Biden’s new China policy will be ‘resist but repair’ | Column
The president-elect can bring a new sensibility to our international relationships, writes the dean of the University of Miami business school.
In September 2015, Chinese President Xi Jinping and then-Vice President Joe Biden walk down the red carpet on the tarmac during an arrival ceremony in Andrews Air Force Base, Md.
In September 2015, Chinese President Xi Jinping and then-Vice President Joe Biden walk down the red carpet on the tarmac during an arrival ceremony in Andrews Air Force Base, Md. [ CAROLYN KASTER | AP ]
Published Nov. 21, 2020

Joe Biden’s election is bad news for China.

First, it represents a triumph for the democratic process and the orderly transition of power in a democracy. Second, it represents a reassertion of core American values of integrity, respect and inclusion and a repudiation of lies and division. Third, it means the United States will no longer go it alone but re-engage with its natural allies in Asia and Europe to find common ground on global issues. Official Chinese media will no longer be able to paint Trump’s America as a country in moral decline, poorly governed, isolated and unsure of itself.

John Quelch
John Quelch [ Provided ]

Trump’s America First posturing gave China an opening. Even those disinclined to cozy up to China, including Taiwan and Japan, had to hedge their bets as the United States drifted toward self-imposed isolationism. China’s Belt and Road initiative, a massive investment scheme to buy the support of emerging economies in need of infrastructure investment, gained traction as the United States cut direct foreign aid as well as support for international public-private initiatives during the past four years.

China’s transactional approach, building ports and roads for example, has borne fruit but not so much that it cannot be reversed by a reassertion of traditional American helpfulness. Availability and affordability of a forthcoming COVID-19 vaccine present a particular opportunity for the United States to be a friend to poorer nations in ways that do not demand the kind of indentured servitude that China expects in return for its help.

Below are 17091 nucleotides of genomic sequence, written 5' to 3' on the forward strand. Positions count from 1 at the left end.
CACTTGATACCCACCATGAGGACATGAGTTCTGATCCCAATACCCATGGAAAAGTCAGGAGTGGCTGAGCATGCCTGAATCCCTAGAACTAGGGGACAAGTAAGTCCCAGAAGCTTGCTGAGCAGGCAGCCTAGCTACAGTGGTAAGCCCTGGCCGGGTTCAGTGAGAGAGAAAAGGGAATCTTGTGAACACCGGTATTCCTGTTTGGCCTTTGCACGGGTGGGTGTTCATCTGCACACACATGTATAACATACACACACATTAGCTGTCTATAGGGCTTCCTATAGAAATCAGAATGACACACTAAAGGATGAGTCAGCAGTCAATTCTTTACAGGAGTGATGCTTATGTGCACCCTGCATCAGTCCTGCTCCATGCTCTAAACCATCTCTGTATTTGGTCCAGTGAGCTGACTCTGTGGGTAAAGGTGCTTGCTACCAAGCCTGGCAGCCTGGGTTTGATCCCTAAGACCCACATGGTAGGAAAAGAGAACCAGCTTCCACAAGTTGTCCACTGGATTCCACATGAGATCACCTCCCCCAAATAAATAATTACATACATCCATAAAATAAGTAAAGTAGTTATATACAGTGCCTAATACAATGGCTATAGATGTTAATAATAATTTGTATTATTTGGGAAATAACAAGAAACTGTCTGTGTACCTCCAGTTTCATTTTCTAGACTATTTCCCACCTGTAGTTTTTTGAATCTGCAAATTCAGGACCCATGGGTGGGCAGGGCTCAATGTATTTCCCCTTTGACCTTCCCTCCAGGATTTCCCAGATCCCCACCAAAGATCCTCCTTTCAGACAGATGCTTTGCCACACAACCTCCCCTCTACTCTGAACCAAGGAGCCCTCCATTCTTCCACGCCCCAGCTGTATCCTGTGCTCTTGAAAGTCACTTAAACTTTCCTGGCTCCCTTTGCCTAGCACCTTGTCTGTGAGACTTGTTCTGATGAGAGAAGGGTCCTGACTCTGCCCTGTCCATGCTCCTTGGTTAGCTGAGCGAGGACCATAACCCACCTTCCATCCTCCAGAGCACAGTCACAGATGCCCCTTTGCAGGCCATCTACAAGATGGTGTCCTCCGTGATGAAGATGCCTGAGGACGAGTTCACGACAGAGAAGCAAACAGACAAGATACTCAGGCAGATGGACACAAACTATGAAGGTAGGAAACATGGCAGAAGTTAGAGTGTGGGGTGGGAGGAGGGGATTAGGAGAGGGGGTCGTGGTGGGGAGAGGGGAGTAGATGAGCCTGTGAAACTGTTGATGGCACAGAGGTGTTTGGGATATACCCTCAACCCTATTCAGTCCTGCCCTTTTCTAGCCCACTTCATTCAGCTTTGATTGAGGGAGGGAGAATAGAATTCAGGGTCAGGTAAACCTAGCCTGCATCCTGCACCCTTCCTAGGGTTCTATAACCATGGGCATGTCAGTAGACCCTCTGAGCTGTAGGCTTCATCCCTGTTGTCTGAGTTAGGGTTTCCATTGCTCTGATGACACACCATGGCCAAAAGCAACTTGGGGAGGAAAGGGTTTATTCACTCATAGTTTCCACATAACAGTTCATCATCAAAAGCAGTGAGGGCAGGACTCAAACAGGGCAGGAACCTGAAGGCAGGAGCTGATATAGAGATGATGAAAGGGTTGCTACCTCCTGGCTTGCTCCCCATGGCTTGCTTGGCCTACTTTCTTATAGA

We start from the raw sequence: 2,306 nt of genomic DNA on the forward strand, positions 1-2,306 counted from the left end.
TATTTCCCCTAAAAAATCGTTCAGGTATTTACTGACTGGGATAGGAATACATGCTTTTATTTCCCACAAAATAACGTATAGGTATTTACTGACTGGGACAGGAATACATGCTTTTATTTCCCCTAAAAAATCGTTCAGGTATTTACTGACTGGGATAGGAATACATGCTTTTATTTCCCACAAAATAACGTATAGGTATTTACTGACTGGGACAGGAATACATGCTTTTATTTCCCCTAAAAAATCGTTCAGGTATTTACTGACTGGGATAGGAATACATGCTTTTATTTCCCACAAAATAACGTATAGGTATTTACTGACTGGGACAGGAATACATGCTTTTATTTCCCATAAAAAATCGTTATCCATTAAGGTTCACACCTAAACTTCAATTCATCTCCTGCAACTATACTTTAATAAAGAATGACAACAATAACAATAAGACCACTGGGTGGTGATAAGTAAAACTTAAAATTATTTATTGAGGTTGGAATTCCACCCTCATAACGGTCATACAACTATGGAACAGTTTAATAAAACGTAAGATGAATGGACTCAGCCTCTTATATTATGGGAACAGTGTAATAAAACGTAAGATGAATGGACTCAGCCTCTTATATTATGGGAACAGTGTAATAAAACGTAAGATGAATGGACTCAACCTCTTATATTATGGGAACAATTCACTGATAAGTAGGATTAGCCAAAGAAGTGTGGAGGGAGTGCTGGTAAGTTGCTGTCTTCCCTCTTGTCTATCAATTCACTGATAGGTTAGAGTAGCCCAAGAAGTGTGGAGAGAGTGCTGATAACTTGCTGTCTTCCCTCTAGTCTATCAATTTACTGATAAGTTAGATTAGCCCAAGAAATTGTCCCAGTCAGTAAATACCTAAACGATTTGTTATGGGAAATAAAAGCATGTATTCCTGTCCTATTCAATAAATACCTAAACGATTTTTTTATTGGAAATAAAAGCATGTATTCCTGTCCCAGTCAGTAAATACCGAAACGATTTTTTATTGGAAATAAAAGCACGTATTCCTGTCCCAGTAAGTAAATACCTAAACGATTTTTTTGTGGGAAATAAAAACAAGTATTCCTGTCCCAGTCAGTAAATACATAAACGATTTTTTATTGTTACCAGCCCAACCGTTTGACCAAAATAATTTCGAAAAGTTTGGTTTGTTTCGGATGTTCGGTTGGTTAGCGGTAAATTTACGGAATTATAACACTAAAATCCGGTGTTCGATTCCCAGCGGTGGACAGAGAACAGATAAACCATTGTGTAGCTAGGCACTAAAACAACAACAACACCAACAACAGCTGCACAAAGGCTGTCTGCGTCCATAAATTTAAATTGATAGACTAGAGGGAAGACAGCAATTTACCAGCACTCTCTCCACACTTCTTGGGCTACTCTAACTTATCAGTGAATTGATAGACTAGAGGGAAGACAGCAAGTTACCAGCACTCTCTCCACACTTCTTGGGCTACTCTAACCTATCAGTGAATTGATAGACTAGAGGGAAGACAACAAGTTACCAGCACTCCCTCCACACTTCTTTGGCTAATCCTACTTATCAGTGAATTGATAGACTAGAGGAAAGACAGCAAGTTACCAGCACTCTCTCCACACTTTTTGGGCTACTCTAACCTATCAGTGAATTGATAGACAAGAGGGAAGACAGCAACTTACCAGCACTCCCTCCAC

President Donald Trump’s focus on the trade imbalance with China and the imposition of tariffs was largely unproductive. True, total U.S.-China trade has dipped from its peak by 20 percent and the trade gap has narrowed by $90 billion. These adjustments have resulted in no noticeable restoration of lost American jobs, have disrupted supply chains and pricing structures and have put American multinationals on the back foot in penetrating the vast and growing Chinese market.

Economic decoupling from China is not a recipe for either American and global prosperity and tariffs fly in the face of the well-established law of comparative advantage, which says that global prosperity is maximized when workflows to those who can do it most productively. Deeper, not weaker, trade and investment relations between the United States and China are the best guarantee of peace between the two nations.

This does not mean that a Biden administration should roll over in the face of China’s human rights abuses, its assertion of navigation authority over global shipping lanes, or its provocations against the citizens of Hong Kong and Taiwan. China’s economic success deserves our admiration but its political autocracy and bullying of its citizens and neighbors does not. What we should expect is a reassertion of diplomatic dialogue between the world’s two great nations on multiple fronts where there is potential to establish common ground — climate change, fish harvesting and global terrorism, for example — rather than a single-minded and punitive focus on trade. A broader and more measured China agenda will bring our allies back into the fold and add strength and credibility to U.S. resistance against Chinese assertions of power.

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The Trump administration was not all bad. Trump publicly stated what many knew but were afraid to say. China was no longer an emerging economy deserving of special consideration but an economic powerhouse with global ambitions. As in many complex relationships, we and our allies must subtly calculate how and when to cooperate with China, how and when to compete.

China’s rise must be respected. China must be represented appropriately on the international stage. Relations with China must be broadened and repaired. But China must be resisted when our values and the security of allies who share those values are at stake.

John A. Quelch is dean of the University of Miami Patti and Allan Herbert Business School and dean emeritus at the China Europe International Business School in Shanghai, China.


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